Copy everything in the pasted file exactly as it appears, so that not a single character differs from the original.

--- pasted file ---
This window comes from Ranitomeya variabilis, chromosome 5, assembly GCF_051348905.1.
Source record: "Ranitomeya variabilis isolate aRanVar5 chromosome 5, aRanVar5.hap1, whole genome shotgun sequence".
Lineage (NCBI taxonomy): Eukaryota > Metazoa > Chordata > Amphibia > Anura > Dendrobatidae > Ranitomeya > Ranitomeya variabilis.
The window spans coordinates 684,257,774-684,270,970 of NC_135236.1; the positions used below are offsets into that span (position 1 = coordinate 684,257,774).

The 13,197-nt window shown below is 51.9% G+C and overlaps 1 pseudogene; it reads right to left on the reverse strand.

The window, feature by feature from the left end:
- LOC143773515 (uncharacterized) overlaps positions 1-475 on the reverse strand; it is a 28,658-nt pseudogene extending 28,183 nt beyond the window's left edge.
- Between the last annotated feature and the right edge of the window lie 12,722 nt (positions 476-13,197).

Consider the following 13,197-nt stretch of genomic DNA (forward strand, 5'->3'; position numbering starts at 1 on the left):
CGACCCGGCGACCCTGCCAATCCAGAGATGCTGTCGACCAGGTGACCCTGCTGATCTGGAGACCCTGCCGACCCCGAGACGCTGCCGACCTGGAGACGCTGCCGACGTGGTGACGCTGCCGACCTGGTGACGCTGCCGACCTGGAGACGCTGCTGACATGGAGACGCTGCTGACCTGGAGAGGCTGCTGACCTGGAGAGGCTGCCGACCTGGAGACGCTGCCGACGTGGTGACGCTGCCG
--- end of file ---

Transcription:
This window comes from Ranitomeya variabilis, chromosome 5, assembly GCF_051348905.1.
Source record: "Ranitomeya variabilis isolate aRanVar5 chromosome 5, aRanVar5.hap1, whole genome shotgun sequence".
Lineage (NCBI taxonomy): Eukaryota > Metazoa > Chordata > Amphibia > Anura > Dendrobatidae > Ranitomeya > Ranitomeya variabilis.
The window spans coordinates 684,257,774-684,270,970 of NC_135236.1; the positions used below are offsets into that span (position 1 = coordinate 684,257,774).

The 13,197-nt window shown below is 51.9% G+C and overlaps 1 pseudogene; it reads right to left on the reverse strand.

The window, feature by feature from the left end:
- LOC143773515 (uncharacterized) overlaps positions 1-475 on the reverse strand; it is a 28,658-nt pseudogene extending 28,183 nt beyond the window's left edge.
- Between the last annotated feature and the right edge of the window lie 12,722 nt (positions 476-13,197).

Consider the following 13,197-nt stretch of genomic DNA (forward strand, 5'->3'; position numbering starts at 1 on the left):
CGACCCGGCGACCCTGCCAATCCAGAGATGCTGTCGACCAGGTGACCCTGCTGATCTGGAGACCCTGCCGACCCCGAGACGCTGCCGACCTGGAGACGCTGCCGACGTGGTGACGCTGCCGACCTGGTGACGCTGCCGACCTGGAGACGCTGCTGACATGGAGACGCTGCTGACCTGGAGAGGCTGCTGACCTGGAGAGGCTGCCGACCTGGAGACGCTGCCGACGTGGTGACGCTGCCG